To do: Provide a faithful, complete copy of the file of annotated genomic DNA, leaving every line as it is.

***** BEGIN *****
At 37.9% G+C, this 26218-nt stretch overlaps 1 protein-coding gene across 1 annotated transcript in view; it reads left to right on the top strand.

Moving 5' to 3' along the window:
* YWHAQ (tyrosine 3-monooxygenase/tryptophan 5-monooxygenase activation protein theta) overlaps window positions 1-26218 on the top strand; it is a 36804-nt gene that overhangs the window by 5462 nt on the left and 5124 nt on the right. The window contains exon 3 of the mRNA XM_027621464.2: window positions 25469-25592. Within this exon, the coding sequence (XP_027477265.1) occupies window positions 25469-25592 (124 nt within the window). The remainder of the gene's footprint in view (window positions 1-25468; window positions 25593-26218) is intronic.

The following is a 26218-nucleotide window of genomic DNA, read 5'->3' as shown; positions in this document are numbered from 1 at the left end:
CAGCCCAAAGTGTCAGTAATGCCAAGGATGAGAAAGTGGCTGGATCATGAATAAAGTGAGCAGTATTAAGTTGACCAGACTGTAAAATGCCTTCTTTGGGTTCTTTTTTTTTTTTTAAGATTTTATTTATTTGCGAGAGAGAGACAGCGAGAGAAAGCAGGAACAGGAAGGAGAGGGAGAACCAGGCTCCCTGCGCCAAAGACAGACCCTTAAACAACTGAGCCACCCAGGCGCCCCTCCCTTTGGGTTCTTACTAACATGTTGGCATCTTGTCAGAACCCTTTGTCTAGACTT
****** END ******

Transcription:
At 37.9% G+C, this 26218-nt stretch overlaps 1 protein-coding gene across 1 annotated transcript in view; it reads left to right on the top strand.

Moving 5' to 3' along the window:
* YWHAQ (tyrosine 3-monooxygenase/tryptophan 5-monooxygenase activation protein theta) overlaps window positions 1-26218 on the top strand; it is a 36804-nt gene that overhangs the window by 5462 nt on the left and 5124 nt on the right. The window contains exon 3 of the mRNA XM_027621464.2: window positions 25469-25592. Within this exon, the coding sequence (XP_027477265.1) occupies window positions 25469-25592 (124 nt within the window). The remainder of the gene's footprint in view (window positions 1-25468; window positions 25593-26218) is intronic.

The following is a 26218-nucleotide window of genomic DNA, read 5'->3' as shown; positions in this document are numbered from 1 at the left end:
CAGCCCAAAGTGTCAGTAATGCCAAGGATGAGAAAGTGGCTGGATCATGAATAAAGTGAGCAGTATTAAGTTGACCAGACTGTAAAATGCCTTCTTTGGGTTCTTTTTTTTTTTTTAAGATTTTATTTATTTGCGAGAGAGAGACAGCGAGAGAAAGCAGGAACAGGAAGGAGAGGGAGAACCAGGCTCCCTGCGCCAAAGACAGACCCTTAAACAACTGAGCCACCCAGGCGCCCCTCCCTTTGGGTTCTTACTAACATGTTGGCATCTTGTCAGAACCCTTTGTCTAGACTT